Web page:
Posted by: Noni | August 14, 2010

Did you get your wedding invitation yet?

Imagine you’re getting married in 2 months…

You pop your invitations in the mail and wait for the RSVP’s to start rolling in…

Heidi - Facebook Status 1

And the next day…

Heidi - Facebook Status 2

Then the next day…

Heidi - Facebook Status 3

Planning a wedding can be stressful enough, but having your invitations stolen!

That’s an unplanned for logistical catastrophe!  Here’s how it went down for Heidi:

-Monday I called Canada Post (CP) because my invites hadn’t arrived, CP said don’t worry not abnormal.
-Thursday I called in the morning…still no invites…CP still did nothing.
-Thursday I drove by the mail box it was gone, called CP, they weren’t going to do anything until I pleaded with the lady to open an inquiry, which she didn’t want to do, but finally agreed to.
-Friday a friend in the neighborhood, called saying she heard a rumor that the box had been tampered with, she gave me the care takers number and he was the one who informed me that the box had been broken into and was removed because of frequent break ins, he is also the one who told me the time frame in which it had been broken into.
-Friday afternoon I called CP, still they gave me no info, finally after 5 minutes on the phone CP worker said…Mailbox removed due to frequent break ins,
case closed.  NO ONE called me to tell me this even though there was an inquiry opened.
-CP, never gave me info I had to find it myself, I had to beg for them to do something, totally not helpful.  I have now opened a 2nd inquiry to find out what happened to the contents of the mailbox and no one has contacted me about that either.  The first time I called they could have taken a few extra minutes to find out what was going on,  (if I had known the truth) I would have had my new invites by now.

Google searches for “mail theft, mail tampering and mail vandalism” produced results on prevention but not policy for stolen mail.  Huh???  What are you supposed to do when it happens?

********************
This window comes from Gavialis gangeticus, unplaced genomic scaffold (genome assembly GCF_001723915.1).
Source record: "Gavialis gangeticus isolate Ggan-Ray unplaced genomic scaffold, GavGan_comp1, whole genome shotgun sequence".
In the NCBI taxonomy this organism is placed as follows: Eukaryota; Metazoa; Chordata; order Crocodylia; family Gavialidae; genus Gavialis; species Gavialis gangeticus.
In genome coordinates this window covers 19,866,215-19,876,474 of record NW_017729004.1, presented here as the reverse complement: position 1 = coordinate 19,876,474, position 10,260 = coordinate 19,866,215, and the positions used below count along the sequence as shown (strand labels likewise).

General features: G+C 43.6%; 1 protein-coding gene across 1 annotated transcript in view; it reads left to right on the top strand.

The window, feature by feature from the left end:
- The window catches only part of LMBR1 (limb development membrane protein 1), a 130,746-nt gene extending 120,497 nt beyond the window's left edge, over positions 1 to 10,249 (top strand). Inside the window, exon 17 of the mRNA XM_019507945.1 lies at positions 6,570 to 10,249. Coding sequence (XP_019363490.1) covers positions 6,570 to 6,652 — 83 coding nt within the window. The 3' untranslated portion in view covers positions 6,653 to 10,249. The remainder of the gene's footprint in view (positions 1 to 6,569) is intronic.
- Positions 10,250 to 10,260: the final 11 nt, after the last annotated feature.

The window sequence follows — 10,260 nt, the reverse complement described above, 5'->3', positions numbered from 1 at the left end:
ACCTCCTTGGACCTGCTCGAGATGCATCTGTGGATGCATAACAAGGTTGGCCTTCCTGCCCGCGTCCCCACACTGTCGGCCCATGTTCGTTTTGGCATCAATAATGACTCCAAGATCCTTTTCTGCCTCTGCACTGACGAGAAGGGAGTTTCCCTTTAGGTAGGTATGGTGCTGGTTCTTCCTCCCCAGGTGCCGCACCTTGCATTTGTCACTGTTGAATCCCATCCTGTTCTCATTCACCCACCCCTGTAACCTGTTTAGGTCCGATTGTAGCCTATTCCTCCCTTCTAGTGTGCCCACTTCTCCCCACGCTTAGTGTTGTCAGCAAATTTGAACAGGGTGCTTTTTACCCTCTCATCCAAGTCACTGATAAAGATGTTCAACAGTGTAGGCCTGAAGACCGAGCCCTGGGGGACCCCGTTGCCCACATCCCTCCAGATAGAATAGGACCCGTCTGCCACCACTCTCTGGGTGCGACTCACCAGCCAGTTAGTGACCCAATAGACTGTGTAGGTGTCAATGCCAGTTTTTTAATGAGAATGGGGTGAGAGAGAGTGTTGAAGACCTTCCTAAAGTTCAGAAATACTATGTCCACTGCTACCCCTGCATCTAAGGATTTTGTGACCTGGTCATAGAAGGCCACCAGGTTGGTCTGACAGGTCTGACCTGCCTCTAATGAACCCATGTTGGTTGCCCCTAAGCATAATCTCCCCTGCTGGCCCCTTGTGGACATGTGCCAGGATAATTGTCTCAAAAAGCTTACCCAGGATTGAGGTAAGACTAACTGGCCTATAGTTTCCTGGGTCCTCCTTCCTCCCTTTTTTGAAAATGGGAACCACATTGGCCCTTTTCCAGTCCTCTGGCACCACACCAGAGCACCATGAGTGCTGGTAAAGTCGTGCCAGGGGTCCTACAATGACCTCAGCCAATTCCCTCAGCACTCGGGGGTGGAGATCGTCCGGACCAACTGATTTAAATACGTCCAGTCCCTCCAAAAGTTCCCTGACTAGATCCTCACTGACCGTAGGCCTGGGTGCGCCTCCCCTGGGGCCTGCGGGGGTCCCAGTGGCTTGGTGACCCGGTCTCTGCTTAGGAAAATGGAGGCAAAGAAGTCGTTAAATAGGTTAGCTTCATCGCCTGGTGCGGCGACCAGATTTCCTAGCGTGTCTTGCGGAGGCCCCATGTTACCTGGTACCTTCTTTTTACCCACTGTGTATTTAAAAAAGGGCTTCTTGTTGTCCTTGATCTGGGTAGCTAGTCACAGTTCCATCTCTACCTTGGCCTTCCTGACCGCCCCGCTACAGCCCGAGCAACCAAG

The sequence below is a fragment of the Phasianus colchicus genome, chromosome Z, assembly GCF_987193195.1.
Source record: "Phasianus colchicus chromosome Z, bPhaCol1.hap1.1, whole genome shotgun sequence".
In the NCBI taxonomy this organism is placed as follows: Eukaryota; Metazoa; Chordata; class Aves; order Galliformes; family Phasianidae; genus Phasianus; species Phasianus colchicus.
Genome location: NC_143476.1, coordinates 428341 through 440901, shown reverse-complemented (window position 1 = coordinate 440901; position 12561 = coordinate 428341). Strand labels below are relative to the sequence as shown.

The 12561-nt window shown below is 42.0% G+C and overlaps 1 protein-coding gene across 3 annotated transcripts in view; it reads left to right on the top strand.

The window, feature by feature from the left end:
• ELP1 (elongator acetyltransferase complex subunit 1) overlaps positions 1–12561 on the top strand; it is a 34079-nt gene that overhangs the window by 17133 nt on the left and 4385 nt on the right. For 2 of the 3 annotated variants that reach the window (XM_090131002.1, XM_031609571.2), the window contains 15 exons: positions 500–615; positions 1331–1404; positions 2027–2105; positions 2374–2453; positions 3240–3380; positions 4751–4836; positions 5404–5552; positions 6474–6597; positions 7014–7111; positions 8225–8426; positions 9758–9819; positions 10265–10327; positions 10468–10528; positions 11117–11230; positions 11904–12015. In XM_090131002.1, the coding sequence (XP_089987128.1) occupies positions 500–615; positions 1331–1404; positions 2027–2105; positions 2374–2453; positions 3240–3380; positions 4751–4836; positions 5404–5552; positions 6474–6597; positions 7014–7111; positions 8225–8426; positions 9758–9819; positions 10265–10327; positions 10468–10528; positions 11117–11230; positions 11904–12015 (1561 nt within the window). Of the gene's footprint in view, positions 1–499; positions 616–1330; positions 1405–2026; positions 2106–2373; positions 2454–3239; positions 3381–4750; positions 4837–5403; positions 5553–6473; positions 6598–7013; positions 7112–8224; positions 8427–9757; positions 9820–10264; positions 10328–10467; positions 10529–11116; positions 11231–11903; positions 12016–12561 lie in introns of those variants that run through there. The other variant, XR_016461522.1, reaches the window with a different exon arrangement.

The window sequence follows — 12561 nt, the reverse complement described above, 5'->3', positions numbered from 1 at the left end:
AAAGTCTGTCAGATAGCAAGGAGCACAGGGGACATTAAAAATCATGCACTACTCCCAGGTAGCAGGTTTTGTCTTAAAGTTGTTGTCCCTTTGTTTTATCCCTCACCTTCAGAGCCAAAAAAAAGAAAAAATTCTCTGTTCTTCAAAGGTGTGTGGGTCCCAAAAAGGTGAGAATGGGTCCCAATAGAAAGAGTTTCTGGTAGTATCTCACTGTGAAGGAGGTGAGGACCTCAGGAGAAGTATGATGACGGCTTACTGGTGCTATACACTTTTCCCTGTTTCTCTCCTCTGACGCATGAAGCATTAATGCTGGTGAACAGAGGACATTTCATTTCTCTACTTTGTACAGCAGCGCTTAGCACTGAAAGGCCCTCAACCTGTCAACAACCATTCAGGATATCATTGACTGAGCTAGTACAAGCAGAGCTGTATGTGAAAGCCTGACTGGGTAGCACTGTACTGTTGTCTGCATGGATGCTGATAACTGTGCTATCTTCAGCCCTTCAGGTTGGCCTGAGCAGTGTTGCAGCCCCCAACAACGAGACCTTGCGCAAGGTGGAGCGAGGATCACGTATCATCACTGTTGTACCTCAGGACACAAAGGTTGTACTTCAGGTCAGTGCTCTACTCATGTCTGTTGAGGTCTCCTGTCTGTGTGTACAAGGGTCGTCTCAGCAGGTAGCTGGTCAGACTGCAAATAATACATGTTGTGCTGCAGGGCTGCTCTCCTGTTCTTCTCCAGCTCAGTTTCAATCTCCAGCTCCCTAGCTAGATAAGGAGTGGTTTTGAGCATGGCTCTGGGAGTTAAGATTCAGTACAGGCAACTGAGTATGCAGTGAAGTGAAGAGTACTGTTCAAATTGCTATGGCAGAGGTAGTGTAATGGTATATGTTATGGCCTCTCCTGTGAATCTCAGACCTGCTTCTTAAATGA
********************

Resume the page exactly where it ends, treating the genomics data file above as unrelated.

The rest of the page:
• What recourse do you have as a victim?
  • What is the proper method for reporting and documenting the theft?
  • Are you supposed to call the police? 911 or non-emergency?
  • How will you be compensated for your losses?
  • Who is responsible for investigating the crime?
  • Is the public aware that red letter boxes are not secure?
  • Should citizens be notified of vandalism or thefts in their neighborhood?
  • What does Canada Post say about mail theft?

    Q. What should I do if I suspect my mail has been stolen?
    A. If you believe or suspect that your mail is being stolen while in the course of post, you may contact a Customer Service representative and file a complaint, which will be subsequently referred to Postal Inspectors.
    * Please note that all investigations are initiated at the point of origin and the Sender must initiate the complaint.

    What is the Canadian law regarding mail theft?

    Under section 402.2 of the Criminal Code of Canada,

    Everyone commits an offence who knowingly obtains or possesses another person’s identity information in circumstances giving rise to a reasonable inference that the information is intended to be used to commit an indictable offence that includes fraud, deceit or falsehood as an element of the guilty of an indictable offence and liable to imprisonment for a term of not more than five years; or is guilty of an offence punishable on summary conviction.

    Under section 403 of the Criminal Code of Canada,

    (1) Everyone commits an offence who fraudulently personates another person, living or dead,(a) with intent to gain advantage for themselves or another person; (b) with intent to obtain any property or an interest in any property; (c) with intent to cause disadvantage to the person being personated or another person; or (d) with intent to avoid arrest or prosecution or to obstruct, pervert or defeat the course of justice. is guilty of an indictable offence and liable to imprisonment for a term of not more than 10 years; or guilty of an offence punishable on summary conviction.